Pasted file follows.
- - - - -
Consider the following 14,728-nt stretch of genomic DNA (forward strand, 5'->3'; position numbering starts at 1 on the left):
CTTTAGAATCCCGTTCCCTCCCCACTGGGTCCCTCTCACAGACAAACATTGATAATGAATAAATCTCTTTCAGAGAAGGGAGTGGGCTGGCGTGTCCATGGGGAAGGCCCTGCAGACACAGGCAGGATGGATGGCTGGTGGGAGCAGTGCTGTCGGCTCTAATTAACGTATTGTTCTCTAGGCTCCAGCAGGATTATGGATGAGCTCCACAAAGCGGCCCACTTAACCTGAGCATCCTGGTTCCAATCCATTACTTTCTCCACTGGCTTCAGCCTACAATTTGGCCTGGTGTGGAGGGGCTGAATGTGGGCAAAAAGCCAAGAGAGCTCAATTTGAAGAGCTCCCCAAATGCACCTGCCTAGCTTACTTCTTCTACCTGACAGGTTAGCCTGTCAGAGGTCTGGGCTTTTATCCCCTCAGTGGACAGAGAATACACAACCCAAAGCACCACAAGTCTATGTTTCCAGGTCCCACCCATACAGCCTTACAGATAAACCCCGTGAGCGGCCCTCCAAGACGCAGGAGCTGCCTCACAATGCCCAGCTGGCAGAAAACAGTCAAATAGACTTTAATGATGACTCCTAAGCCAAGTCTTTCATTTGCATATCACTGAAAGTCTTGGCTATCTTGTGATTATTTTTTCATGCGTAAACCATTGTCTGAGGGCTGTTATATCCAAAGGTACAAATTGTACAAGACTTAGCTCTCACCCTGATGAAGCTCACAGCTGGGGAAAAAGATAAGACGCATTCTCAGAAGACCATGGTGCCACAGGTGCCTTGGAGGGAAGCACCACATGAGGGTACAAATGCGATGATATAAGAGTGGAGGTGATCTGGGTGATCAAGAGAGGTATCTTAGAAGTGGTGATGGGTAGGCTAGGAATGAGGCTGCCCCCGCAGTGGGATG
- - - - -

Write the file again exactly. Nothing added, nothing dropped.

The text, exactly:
Consider the following 14,728-nt stretch of genomic DNA (forward strand, 5'->3'; position numbering starts at 1 on the left):
CTTTAGAATCCCGTTCCCTCCCCACTGGGTCCCTCTCACAGACAAACATTGATAATGAATAAATCTCTTTCAGAGAAGGGAGTGGGCTGGCGTGTCCATGGGGAAGGCCCTGCAGACACAGGCAGGATGGATGGCTGGTGGGAGCAGTGCTGTCGGCTCTAATTAACGTATTGTTCTCTAGGCTCCAGCAGGATTATGGATGAGCTCCACAAAGCGGCCCACTTAACCTGAGCATCCTGGTTCCAATCCATTACTTTCTCCACTGGCTTCAGCCTACAATTTGGCCTGGTGTGGAGGGGCTGAATGTGGGCAAAAAGCCAAGAGAGCTCAATTTGAAGAGCTCCCCAAATGCACCTGCCTAGCTTACTTCTTCTACCTGACAGGTTAGCCTGTCAGAGGTCTGGGCTTTTATCCCCTCAGTGGACAGAGAATACACAACCCAAAGCACCACAAGTCTATGTTTCCAGGTCCCACCCATACAGCCTTACAGATAAACCCCGTGAGCGGCCCTCCAAGACGCAGGAGCTGCCTCACAATGCCCAGCTGGCAGAAAACAGTCAAATAGACTTTAATGATGACTCCTAAGCCAAGTCTTTCATTTGCATATCACTGAAAGTCTTGGCTATCTTGTGATTATTTTTTCATGCGTAAACCATTGTCTGAGGGCTGTTATATCCAAAGGTACAAATTGTACAAGACTTAGCTCTCACCCTGATGAAGCTCACAGCTGGGGAAAAAGATAAGACGCATTCTCAGAAGACCATGGTGCCACAGGTGCCTTGGAGGGAAGCACCACATGAGGGTACAAATGCGATGATATAAGAGTGGAGGTGATCTGGGTGATCAAGAGAGGTATCTTAGAAGTGGTGATGGGTAGGCTAGGAATGAGGCTGCCCCCGCAGTGGGATG